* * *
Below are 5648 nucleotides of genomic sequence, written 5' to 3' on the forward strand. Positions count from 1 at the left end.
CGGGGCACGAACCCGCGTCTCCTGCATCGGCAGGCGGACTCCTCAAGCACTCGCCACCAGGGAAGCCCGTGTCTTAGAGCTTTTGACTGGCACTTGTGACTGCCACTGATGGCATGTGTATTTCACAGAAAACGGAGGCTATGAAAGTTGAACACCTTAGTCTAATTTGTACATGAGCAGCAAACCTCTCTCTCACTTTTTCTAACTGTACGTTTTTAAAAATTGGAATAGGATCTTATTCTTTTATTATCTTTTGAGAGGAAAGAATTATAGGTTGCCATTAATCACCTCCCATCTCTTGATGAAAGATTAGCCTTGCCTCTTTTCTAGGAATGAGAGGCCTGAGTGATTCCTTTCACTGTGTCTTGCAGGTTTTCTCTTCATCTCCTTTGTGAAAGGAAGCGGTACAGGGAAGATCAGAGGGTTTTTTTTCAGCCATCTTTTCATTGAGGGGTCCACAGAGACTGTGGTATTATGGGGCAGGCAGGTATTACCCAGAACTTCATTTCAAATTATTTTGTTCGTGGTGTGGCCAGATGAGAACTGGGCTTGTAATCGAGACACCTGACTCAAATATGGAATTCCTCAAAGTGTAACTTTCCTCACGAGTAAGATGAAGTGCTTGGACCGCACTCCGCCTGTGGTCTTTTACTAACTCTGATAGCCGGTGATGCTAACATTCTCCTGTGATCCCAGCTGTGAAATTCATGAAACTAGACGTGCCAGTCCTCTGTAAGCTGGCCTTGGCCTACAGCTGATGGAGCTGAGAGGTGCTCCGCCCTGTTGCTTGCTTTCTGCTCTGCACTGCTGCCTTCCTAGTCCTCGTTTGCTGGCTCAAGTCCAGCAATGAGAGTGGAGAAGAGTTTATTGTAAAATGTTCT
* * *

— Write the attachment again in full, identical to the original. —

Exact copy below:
Below are 5648 nucleotides of genomic sequence, written 5' to 3' on the forward strand. Positions count from 1 at the left end.
CGGGGCACGAACCCGCGTCTCCTGCATCGGCAGGCGGACTCCTCAAGCACTCGCCACCAGGGAAGCCCGTGTCTTAGAGCTTTTGACTGGCACTTGTGACTGCCACTGATGGCATGTGTATTTCACAGAAAACGGAGGCTATGAAAGTTGAACACCTTAGTCTAATTTGTACATGAGCAGCAAACCTCTCTCTCACTTTTTCTAACTGTACGTTTTTAAAAATTGGAATAGGATCTTATTCTTTTATTATCTTTTGAGAGGAAAGAATTATAGGTTGCCATTAATCACCTCCCATCTCTTGATGAAAGATTAGCCTTGCCTCTTTTCTAGGAATGAGAGGCCTGAGTGATTCCTTTCACTGTGTCTTGCAGGTTTTCTCTTCATCTCCTTTGTGAAAGGAAGCGGTACAGGGAAGATCAGAGGGTTTTTTTTCAGCCATCTTTTCATTGAGGGGTCCACAGAGACTGTGGTATTATGGGGCAGGCAGGTATTACCCAGAACTTCATTTCAAATTATTTTGTTCGTGGTGTGGCCAGATGAGAACTGGGCTTGTAATCGAGACACCTGACTCAAATATGGAATTCCTCAAAGTGTAACTTTCCTCACGAGTAAGATGAAGTGCTTGGACCGCACTCCGCCTGTGGTCTTTTACTAACTCTGATAGCCGGTGATGCTAACATTCTCCTGTGATCCCAGCTGTGAAATTCATGAAACTAGACGTGCCAGTCCTCTGTAAGCTGGCCTTGGCCTACAGCTGATGGAGCTGAGAGGTGCTCCGCCCTGTTGCTTGCTTTCTGCTCTGCACTGCTGCCTTCCTAGTCCTCGTTTGCTGGCTCAAGTCCAGCAATGAGAGTGGAGAAGAGTTTATTGTAAAATGTTCT